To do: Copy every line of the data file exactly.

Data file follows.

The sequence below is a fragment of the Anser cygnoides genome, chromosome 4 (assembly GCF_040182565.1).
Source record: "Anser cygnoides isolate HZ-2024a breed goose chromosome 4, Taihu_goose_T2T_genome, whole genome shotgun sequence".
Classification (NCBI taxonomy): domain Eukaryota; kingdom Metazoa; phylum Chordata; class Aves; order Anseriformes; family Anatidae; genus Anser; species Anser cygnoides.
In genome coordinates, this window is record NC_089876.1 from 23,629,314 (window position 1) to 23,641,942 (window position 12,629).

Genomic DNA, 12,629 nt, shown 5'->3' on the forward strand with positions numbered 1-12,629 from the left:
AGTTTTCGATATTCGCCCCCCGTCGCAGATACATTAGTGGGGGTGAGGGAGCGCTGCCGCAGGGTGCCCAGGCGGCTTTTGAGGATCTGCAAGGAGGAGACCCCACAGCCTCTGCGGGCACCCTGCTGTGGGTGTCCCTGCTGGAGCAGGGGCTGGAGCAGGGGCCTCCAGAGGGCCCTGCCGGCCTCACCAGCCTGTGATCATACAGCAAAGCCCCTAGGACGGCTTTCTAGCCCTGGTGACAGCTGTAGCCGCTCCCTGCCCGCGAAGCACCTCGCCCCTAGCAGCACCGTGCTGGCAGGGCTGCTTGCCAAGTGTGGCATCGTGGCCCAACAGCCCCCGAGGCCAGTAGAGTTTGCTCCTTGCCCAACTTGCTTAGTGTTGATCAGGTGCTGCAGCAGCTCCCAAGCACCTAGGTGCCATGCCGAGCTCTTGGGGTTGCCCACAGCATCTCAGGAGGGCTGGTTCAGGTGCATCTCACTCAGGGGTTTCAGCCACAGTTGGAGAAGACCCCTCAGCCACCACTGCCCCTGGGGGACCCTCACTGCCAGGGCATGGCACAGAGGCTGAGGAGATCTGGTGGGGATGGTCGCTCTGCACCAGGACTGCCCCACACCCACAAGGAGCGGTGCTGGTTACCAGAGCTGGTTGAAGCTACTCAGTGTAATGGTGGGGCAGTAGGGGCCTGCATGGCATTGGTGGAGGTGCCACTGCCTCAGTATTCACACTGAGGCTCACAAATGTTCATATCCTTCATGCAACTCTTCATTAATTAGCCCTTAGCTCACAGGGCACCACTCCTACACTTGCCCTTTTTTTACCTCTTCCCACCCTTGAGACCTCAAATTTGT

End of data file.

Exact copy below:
The sequence below is a fragment of the Anser cygnoides genome, chromosome 4 (assembly GCF_040182565.1).
Source record: "Anser cygnoides isolate HZ-2024a breed goose chromosome 4, Taihu_goose_T2T_genome, whole genome shotgun sequence".
Classification (NCBI taxonomy): domain Eukaryota; kingdom Metazoa; phylum Chordata; class Aves; order Anseriformes; family Anatidae; genus Anser; species Anser cygnoides.
In genome coordinates, this window is record NC_089876.1 from 23,629,314 (window position 1) to 23,641,942 (window position 12,629).

Genomic DNA, 12,629 nt, shown 5'->3' on the forward strand with positions numbered 1-12,629 from the left:
AGTTTTCGATATTCGCCCCCCGTCGCAGATACATTAGTGGGGGTGAGGGAGCGCTGCCGCAGGGTGCCCAGGCGGCTTTTGAGGATCTGCAAGGAGGAGACCCCACAGCCTCTGCGGGCACCCTGCTGTGGGTGTCCCTGCTGGAGCAGGGGCTGGAGCAGGGGCCTCCAGAGGGCCCTGCCGGCCTCACCAGCCTGTGATCATACAGCAAAGCCCCTAGGACGGCTTTCTAGCCCTGGTGACAGCTGTAGCCGCTCCCTGCCCGCGAAGCACCTCGCCCCTAGCAGCACCGTGCTGGCAGGGCTGCTTGCCAAGTGTGGCATCGTGGCCCAACAGCCCCCGAGGCCAGTAGAGTTTGCTCCTTGCCCAACTTGCTTAGTGTTGATCAGGTGCTGCAGCAGCTCCCAAGCACCTAGGTGCCATGCCGAGCTCTTGGGGTTGCCCACAGCATCTCAGGAGGGCTGGTTCAGGTGCATCTCACTCAGGGGTTTCAGCCACAGTTGGAGAAGACCCCTCAGCCACCACTGCCCCTGGGGGACCCTCACTGCCAGGGCATGGCACAGAGGCTGAGGAGATCTGGTGGGGATGGTCGCTCTGCACCAGGACTGCCCCACACCCACAAGGAGCGGTGCTGGTTACCAGAGCTGGTTGAAGCTACTCAGTGTAATGGTGGGGCAGTAGGGGCCTGCATGGCATTGGTGGAGGTGCCACTGCCTCAGTATTCACACTGAGGCTCACAAATGTTCATATCCTTCATGCAACTCTTCATTAATTAGCCCTTAGCTCACAGGGCACCACTCCTACACTTGCCCTTTTTTTACCTCTTCCCACCCTTGAGACCTCAAATTTGT